It may sound an odd thing to say about a novel set on the seedier streets of post-Katrina New Orleans and featuring blackmail, bereavement, deception and gory ritualistic murders by a serial killer, but “Dead Easy” was a fun read.
It reminded me of the kind of TV show that I can relax into because, even when murder is involved, things will stay hopeful. “Dead Easy” is much more like watching an episode of “Rizzoli & Isles ” than an episode of “Criminal Minds”.
“Dead Easy” has a strong, twisty plot that is nicely paced although perhaps just a little too dependent on some fairly unlikely coincidences.
The New Orleans setting adds to the atmosphere of the novel and goes beyond the tourist clichés, letting me feel that I’d actually been somewhere new (although not a particularly nice or safe somewhere new. The New Orleans Tourist Office won’t be promoting this view of their city.) .
Perhaps because all the main characters in “Dead Easy” are at least twenty years old, the book has been marketed as a straight mystery/thriller/amateur sleuth novel but, to me, it has the feel of a novel for young adults and quite nice young adults at that. The identical twin sisters at the heart of the book are twenty years old, have just completed their first year at college, have been through months of trauma and grief and guilt and yet they think and behave with a wholesome innocence I haven’t seen outside “The Waltons”. The odd thing is that I liked this aspect of the novel. After all the jaded, voyeuristic, told by badly broken people, stories that there are out there, it was refreshing to meet nice people.
They’re nice but they’re not wimps. They dive into fights, using their fists and their feet, they take on the bad guys and they show great courage. All of which somehow makes them nicer.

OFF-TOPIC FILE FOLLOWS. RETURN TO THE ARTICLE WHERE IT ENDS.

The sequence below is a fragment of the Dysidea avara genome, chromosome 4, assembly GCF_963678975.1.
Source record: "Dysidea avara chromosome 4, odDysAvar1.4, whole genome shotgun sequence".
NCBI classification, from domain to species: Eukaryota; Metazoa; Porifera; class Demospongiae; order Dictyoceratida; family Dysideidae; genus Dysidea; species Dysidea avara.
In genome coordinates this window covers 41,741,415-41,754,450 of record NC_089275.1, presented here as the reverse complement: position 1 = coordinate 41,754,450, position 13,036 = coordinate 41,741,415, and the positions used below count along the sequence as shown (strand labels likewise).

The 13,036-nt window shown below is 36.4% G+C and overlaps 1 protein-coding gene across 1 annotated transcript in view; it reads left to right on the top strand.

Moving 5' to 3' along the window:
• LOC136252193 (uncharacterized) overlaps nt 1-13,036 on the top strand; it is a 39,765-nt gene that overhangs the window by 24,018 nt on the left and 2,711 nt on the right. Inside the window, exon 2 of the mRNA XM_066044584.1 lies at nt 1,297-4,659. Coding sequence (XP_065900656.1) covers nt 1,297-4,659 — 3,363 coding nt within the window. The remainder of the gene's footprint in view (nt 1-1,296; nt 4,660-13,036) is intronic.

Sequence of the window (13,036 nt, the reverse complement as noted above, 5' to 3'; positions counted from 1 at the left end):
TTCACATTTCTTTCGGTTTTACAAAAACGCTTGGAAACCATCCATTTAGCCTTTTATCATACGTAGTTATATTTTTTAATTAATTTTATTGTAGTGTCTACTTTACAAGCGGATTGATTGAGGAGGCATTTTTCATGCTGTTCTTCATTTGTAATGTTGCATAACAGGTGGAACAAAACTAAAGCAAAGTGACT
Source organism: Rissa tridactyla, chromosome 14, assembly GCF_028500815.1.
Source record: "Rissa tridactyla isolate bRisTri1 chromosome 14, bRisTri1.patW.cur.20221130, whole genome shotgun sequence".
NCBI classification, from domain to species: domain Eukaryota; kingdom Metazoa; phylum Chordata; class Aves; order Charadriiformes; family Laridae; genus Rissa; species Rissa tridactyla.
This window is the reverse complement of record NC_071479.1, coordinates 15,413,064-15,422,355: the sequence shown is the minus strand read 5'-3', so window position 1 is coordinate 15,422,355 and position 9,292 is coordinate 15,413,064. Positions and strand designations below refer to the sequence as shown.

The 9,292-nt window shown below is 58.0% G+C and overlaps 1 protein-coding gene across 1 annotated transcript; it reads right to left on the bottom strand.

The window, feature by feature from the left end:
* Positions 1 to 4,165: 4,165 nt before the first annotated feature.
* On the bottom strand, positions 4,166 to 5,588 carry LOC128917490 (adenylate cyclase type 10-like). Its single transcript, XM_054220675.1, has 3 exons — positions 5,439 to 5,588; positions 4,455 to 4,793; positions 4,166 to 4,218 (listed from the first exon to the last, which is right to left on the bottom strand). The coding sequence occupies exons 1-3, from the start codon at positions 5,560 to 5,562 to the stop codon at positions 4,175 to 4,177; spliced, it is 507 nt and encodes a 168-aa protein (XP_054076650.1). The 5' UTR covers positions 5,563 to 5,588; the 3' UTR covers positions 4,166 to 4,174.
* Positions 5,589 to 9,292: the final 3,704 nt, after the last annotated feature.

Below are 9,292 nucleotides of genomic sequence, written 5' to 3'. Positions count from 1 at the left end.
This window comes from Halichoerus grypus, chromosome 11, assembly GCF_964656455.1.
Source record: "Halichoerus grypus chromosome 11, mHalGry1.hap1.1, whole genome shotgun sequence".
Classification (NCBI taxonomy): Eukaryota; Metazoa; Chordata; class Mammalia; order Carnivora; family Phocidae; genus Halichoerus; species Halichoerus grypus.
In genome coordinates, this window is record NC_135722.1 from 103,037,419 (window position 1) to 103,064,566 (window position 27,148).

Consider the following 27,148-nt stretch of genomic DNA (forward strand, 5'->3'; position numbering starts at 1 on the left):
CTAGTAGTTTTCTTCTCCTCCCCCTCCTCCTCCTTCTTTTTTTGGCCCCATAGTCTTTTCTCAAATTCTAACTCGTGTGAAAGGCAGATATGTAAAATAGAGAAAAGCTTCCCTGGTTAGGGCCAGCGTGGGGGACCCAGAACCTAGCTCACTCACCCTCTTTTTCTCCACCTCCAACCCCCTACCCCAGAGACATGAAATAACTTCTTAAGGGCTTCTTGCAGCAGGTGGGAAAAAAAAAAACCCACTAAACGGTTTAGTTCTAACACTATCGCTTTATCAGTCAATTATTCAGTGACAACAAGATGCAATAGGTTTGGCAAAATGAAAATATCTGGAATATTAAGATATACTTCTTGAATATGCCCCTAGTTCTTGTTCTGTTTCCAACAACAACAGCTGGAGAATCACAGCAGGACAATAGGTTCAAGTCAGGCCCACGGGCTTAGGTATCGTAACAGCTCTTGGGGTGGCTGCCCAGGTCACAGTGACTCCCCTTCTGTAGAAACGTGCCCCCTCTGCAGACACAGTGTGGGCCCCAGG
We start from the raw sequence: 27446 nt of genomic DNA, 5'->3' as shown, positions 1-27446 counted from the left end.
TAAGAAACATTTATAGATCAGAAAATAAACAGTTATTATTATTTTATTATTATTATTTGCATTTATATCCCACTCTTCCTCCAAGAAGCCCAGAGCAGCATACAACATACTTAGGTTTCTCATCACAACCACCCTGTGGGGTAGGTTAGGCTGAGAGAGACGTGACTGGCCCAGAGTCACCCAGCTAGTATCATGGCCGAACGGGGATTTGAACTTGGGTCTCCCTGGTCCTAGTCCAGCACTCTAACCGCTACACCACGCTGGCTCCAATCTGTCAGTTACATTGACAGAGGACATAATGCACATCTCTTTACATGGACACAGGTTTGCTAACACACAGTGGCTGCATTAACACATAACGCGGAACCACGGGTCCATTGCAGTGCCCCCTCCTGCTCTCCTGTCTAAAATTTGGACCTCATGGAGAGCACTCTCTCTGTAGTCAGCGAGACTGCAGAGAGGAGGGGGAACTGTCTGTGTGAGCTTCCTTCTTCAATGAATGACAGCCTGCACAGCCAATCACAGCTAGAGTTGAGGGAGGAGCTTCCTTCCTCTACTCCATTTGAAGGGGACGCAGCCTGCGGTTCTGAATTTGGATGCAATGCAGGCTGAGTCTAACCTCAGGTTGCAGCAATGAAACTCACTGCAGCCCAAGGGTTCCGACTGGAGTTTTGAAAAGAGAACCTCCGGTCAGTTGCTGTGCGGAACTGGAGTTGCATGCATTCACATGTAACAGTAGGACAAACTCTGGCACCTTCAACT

A couple of things jarred with me. In the early chapters we’re told that one of the sisters sees ghost and can sense the presence of evil. Given the setting was New Orleans, the plot involved ritual killings and the sister with the sight gave dressed like an Goth and gave graveyard tours, I was sure I was in for a bit of (very welcome) supernatural mystery. Sadly, her sight turned out not to be particularly germain to the plot. I’m with Chekhov on this one:
“If you say in the first chapter that there is a rifle hanging on the wall, in the second or third chapter it absolutely must go off. If it’s not going to be fired, it shouldn’t be hanging there.”
The second thing that bothered me were the proofing errors. There were a few endings that disagreed, a couple of slips in tense, and the odd missing word. Jana Oliver writes too well to be let down by this kind of proofing.
So, if you’re looking for a mystery that will wrinkle your brow but not turn your stomach and you’re in the mood for nice, hopeful people overcoming the odds, settle down with “Dead Easy” and have a fun afternoon.
If you’re interested, you’ll find it on Kindle for just $4.95